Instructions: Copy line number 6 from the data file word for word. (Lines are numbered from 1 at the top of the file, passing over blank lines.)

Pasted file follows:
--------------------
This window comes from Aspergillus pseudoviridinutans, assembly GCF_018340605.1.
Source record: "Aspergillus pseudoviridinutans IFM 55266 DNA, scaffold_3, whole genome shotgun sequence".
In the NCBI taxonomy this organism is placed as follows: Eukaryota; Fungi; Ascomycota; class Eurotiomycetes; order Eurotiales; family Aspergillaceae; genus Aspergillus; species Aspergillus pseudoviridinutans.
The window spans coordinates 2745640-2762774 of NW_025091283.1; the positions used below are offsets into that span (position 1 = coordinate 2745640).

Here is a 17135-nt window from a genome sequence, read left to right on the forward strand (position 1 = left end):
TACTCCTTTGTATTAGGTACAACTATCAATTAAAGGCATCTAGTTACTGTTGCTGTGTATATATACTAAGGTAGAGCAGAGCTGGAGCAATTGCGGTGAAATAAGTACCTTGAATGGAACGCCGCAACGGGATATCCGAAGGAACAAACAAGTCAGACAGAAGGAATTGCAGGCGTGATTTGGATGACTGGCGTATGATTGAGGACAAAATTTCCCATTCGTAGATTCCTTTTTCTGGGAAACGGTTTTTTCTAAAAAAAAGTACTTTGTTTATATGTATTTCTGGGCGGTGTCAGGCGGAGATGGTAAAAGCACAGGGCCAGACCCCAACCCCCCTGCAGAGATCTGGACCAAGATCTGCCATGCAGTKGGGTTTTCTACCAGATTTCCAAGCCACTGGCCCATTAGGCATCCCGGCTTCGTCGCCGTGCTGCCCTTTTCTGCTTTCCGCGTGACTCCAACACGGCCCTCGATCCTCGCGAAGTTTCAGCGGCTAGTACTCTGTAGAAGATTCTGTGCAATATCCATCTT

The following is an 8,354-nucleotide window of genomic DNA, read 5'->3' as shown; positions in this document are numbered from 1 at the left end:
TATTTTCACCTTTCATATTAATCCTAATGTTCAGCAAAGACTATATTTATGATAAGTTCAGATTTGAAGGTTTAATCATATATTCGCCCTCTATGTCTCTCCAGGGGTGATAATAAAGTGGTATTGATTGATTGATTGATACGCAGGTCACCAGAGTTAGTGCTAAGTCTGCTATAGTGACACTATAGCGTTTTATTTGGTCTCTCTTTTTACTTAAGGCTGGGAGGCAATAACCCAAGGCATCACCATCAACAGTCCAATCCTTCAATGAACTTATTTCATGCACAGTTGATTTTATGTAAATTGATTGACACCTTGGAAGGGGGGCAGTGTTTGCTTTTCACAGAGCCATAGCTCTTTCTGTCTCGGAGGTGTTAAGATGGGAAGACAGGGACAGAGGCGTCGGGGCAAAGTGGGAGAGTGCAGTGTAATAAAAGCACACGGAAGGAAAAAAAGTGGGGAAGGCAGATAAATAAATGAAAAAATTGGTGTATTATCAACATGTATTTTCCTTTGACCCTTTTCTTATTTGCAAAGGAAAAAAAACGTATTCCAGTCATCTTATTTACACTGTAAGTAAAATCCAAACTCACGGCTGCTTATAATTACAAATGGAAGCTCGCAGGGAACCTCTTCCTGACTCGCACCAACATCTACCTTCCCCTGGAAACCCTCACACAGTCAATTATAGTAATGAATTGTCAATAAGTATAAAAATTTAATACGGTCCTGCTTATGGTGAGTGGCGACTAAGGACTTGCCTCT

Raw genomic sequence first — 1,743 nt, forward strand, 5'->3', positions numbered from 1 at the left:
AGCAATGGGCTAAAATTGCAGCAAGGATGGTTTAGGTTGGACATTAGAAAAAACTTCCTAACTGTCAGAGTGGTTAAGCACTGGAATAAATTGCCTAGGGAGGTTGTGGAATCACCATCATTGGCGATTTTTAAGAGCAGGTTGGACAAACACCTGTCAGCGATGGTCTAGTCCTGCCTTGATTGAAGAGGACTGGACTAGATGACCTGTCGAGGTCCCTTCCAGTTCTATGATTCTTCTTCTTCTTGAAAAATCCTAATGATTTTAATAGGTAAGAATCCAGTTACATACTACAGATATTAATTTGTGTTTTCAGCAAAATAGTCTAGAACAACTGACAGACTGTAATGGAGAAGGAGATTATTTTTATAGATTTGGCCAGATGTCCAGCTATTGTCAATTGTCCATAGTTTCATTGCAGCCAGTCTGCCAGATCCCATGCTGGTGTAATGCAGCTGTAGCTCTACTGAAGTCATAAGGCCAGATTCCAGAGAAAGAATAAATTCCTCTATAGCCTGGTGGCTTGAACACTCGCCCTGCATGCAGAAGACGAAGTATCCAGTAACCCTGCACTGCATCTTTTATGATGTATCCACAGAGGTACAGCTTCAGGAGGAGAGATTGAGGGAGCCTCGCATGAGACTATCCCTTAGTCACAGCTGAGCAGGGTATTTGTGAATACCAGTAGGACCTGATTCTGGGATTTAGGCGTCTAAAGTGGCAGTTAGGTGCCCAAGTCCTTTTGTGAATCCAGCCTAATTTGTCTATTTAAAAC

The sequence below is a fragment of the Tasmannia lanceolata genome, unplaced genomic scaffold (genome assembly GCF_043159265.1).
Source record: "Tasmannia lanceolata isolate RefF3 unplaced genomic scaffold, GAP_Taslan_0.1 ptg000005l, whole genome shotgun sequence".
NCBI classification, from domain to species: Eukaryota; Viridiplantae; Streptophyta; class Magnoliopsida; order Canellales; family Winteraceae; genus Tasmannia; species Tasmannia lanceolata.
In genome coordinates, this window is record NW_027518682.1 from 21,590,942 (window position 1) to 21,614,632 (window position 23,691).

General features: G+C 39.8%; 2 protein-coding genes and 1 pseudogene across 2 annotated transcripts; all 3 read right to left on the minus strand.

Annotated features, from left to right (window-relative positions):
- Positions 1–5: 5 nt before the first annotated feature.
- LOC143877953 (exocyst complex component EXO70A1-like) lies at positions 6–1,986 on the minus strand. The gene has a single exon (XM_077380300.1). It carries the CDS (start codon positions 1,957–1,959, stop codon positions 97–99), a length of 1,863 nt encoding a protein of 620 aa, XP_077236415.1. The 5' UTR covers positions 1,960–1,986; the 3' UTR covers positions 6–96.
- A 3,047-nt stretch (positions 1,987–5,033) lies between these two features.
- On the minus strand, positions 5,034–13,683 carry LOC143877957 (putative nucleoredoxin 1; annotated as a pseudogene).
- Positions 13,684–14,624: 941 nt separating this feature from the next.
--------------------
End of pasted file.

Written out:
TACTCCTTTGTATTAGGTACAACTATCAATTAAAGGCATCTAGTTACTGTTGCTGTGTATATATACTAAGGTAGAGCAGAGCTGGAGCAATTGCGGTGAAATAAGTACCTTGAATGGAACGCCGCAACGGGATATCCGAAGGAACAAACAAGTCAGACAGAAGGAATTGCAGGCGTGATTTGGATGACTGGCGTATGATTGAGGACAAAATTTCCCATTCGTAGATTCCTTTTTCTGGGAAACGGTTTTTTCTAAAAAAAAGTACTTTGTTTATATGTATTTCTGGGCGGTGTCAGGCGGAGATGGTAAAAGCACAGGGCCAGACCCCAACCCCCCTGCAGAGATCTGGACCAAGATCTGCCATGCAGTKGGGTTTTCTACCAGATTTCCAAGCCACTGGCCCATTAGGCATCCCGGCTTCGTCGCCGTGCTGCCCTTTTCTGCTTTCCGCGTGACTCCAACACGGCCCTCGATCCTCGCGAAGTTTCAGCGGCTAGTACTCTGTAGAAGATTCTGTGCAATATCCATCTT